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The territorial waters around the Falklands (the Exclusive Economic Zone (EEZ)) cover an area just over 466,000km2. Much of this lies over the Patagonian Shelf at depths of 200m or less, though to the north, east and south the shelf slopes away and deeper waters of over 4,000m occur. To the south of the EEZ is the Burdwood Bank, which is a large plateau rising to 50 m below the surface, and a significant marine feature. The Falklands Current transports cold waters of Sub-Antarctic origin northwards along the Patagonian slope creating strong upwelling that, when in combination with shelf waters, create areas of high productivity, making the Patagonian Shelf the most productive in the south Atlantic.

The fishing industry in the productive waters around the Falkland Islands developed in the 1950s.

Since the mid-eighties, the fishery has targeted 11 species of finfish, two species of cephalopod and one bivalve.

The two main types of fishing activity in Falkland Islands waters are trawling and jigging, although demersal longlin ing, pelagic trawling and potting have been or are currently employed.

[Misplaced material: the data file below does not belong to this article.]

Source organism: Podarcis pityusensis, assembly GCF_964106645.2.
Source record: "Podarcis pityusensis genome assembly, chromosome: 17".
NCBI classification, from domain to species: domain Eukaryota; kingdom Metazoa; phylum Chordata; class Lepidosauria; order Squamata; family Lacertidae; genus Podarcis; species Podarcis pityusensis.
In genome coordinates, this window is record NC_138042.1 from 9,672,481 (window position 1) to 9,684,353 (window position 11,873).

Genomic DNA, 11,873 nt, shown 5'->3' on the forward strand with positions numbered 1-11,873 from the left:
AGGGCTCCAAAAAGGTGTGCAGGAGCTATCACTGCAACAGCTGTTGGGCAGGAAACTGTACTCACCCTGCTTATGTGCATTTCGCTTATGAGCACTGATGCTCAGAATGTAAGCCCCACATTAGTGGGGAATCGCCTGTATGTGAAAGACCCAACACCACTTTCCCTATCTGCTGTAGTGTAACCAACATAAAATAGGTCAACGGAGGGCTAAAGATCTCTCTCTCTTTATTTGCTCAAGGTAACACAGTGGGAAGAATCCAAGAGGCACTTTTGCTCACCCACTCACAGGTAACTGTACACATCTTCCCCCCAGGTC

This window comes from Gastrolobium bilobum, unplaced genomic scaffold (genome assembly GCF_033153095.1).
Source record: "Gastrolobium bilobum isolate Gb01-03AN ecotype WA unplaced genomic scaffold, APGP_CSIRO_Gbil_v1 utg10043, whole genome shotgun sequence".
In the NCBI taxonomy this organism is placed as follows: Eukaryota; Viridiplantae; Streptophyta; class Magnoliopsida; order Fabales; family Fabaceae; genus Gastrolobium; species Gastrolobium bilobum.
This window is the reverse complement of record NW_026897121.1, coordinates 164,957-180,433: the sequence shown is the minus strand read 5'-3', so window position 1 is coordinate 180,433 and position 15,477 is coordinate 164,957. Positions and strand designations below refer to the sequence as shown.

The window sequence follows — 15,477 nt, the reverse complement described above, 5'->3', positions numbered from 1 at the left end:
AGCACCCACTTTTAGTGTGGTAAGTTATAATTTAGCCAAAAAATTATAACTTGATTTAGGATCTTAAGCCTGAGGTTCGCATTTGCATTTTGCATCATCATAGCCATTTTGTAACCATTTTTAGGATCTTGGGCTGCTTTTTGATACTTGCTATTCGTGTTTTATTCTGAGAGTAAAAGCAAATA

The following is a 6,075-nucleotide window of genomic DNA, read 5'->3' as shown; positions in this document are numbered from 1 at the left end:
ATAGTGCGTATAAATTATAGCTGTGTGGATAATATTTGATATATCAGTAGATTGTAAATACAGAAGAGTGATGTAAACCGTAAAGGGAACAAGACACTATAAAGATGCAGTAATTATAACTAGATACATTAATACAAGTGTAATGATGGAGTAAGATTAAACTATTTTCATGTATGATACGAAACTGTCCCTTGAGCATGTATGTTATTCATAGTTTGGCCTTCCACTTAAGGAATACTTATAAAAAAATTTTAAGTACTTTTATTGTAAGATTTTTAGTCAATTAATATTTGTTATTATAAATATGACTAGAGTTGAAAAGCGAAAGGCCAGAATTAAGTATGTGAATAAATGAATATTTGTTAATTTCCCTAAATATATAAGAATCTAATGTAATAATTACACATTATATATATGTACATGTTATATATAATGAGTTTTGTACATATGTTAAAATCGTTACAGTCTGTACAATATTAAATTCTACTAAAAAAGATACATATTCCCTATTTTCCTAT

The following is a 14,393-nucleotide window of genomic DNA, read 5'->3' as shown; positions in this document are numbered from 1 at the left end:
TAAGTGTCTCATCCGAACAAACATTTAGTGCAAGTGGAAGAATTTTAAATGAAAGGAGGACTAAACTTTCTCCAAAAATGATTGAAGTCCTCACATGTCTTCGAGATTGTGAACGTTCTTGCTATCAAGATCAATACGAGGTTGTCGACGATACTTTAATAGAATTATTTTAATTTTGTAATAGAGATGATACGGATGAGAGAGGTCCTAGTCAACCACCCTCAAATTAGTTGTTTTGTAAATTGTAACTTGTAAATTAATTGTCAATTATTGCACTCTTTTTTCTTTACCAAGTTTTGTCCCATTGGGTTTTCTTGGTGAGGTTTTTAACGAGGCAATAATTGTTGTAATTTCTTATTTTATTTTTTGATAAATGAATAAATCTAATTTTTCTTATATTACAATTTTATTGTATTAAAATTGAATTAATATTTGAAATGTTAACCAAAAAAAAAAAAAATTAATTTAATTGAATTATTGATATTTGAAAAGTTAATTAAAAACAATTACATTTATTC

A number of inshore fisheries have also occurred in the Falkland Islands, but are currently very small scale.

Tourism is a well-established industry in the Falklands and the cruise ship sector has grown considerably in recent years. Recently oil and gas exploration have located viable oil reserves in the seas to the north of the Islands and an offshore oil industry is developing. Increasing activities heighten the need for good management of the marine environment and sustainable use of the natural marine resources.

A set of 18 marine biotypes has been identified.


Seven of these are characterised by algae of which kelps are common in Falklands’ waters.


Much of the marine environment of the Islands remains unstudied; however, it is known to support a rich assemblage of cephalopods, globally significant seabird populations, some which are threatened. These include penguins, albatrosses, and petrels.


There are three breeding species of seal and over 20 species of cetaceans have been recorded. These include inshore and offshore populations of dolphins and whales, including important assemblages of the endangered sei and fin whales.





Albatrosses, Shearwaters and Petrels

Marine Management

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